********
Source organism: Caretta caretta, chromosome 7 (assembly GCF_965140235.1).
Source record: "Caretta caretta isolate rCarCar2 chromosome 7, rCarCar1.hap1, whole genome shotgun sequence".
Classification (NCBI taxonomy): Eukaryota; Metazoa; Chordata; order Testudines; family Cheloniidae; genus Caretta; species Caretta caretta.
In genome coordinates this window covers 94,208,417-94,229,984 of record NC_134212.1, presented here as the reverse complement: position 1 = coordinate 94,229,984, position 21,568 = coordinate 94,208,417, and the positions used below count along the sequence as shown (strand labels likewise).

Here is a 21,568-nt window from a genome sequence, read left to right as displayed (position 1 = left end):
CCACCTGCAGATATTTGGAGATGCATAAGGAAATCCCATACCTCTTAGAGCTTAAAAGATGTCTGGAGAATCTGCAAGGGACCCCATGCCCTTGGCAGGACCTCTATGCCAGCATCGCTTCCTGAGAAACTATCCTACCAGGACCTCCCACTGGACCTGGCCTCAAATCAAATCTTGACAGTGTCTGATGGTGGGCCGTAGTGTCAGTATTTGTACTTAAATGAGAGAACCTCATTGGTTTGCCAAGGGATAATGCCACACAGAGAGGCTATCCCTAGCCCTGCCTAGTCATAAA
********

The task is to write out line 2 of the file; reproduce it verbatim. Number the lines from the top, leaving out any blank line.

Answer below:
Source record: "Caretta caretta isolate rCarCar2 chromosome 7, rCarCar1.hap1, whole genome shotgun sequence".